Stubbornly weak wage growth even as the rest of the U.S. economy -- especially the labor market -- appears to be gaining sustained momentum has left economists scratching their heads.
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That increasingly-confusing division will once again be front and center Friday when the Labor Department releases its January jobs report.
The forecast is for another strong month of job gains. The consensus estimate, according to Thomsen Reuters, is that the U.S. added 234,000 jobs in January and the unemployment rate will hold steady at 5.6%.
For months the number of jobs created and the headline unemployment rate have increasingly taken a back seat to average hourly wage growth as the key economic indicator watched by economists when monthly labor numbers are released. That won’t change on Friday.
David Kelly, chief global strategist at J.P. Morgan Funds, is predicting “another strong payroll gain along with a decline in the unemployment rate” for Friday’s report. But the real focus will be on wages. “Of greatest interest will be average hourly earnings, whose weakness, in the face of so much strength elsewhere, is currently the biggest anomaly in the U.S. economic picture,” Kelly said.
Labor Markets on a Roll
U.S. labor markets have been on something of a roll recently. The economy added 252,000 jobs in December, the eleventh consecutive month in which the U.S. added more than 200,000 jobs. And more than 3 million Americans found jobs in 2014, the most since 1999.
Yet despite the robust gains in jobs and the corresponding decline in the headline unemployment rate, Americans haven’t seen their wages rise accordingly. In fact, average hourly wages fell by 0.2%, or five cents, to $24.57 in December after rising by six cents in November. Wages are expected to have risen a tepid 0.3% in January, and the average hourly work week is expected to remain unchanged at 34.6 hours.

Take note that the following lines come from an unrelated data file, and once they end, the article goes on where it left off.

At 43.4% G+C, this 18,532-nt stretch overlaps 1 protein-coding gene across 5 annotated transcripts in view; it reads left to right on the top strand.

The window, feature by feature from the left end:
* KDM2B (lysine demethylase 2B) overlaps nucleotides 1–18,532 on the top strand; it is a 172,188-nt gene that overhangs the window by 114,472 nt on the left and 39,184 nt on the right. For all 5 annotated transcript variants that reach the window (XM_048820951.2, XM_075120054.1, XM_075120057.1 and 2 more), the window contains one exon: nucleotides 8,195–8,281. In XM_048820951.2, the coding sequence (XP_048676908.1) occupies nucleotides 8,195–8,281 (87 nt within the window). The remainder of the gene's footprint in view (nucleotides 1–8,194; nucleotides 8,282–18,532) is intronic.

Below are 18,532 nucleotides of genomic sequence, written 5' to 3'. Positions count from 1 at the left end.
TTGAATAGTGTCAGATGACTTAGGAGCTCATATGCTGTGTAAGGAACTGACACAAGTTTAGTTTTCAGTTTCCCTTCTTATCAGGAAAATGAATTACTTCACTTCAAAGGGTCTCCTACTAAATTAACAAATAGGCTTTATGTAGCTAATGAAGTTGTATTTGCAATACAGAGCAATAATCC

According to the Labor Department, in the past 12 months average hourly earnings have risen by just 1.7%, or well below the 3%-3.5% growth range set by economists as a threshold that would help push prices higher and lift inflation toward the Federal Reserve’s 2% target rate.
Simple economics -- supply and demand -- suggest that if the job market tightens by virtue of strong monthly gains and a falling unemployment rate, then workers’ wages should rise because employers will have to compete with one another to find qualified workers.
But that hasn’t been the case.
One of the reasons cited for the lack of wage growth despite the tightening job market is the degree of so-called ‘labor market slack’ that emerged in the wake of the 2008 financial crisis, which threw an estimated 8.8 million Americans out of work.
While the U.S. has numerically regained all of those jobs, the quality and description of those positions has in many cases changed dramatically. Many full-time employees who lost their jobs during the financial crisis have indeed returned to work but at part-time or temporary jobs that pay lower salaries, offer less hours and don’t provide benefits.
Slack Keeps Wages Low
The slack keeps wages low because it creates a huge supply of workers who would gladly leave their low-wage, part-time or temporary jobs for a high paying fulltime position with benefits. The latter are the ones that move wages higher.
If employers know they can always dip into that large pool of part-time and temporary workers to fill their openings they have no incentive to raise wages in order to attract qualified employees.
Federal Reserve Chair Janet Yellen has repeatedly pointed to this slack as a reason why the U.S. central banks is taking a cautious approach toward returning U.S. monetary policy to normal by raising interest rates. Although recent Fed statements have suggested this slack is finally dissipating.
Yellen and her like-minded Fed colleagues have said they won’t raise interest rates from their current near-zero range until inflation reaches that 2% target rate. That won’t happen until wages start moving higher.
Most analysts are predicting that the sustained momentum in labor markets will force that slack to tighten throughout the first half of 2015. If that occurs, it will drive wages and prices higher by the middle of the year, maintaining the Fed’s long-held timeline for raising rates in mid-2015.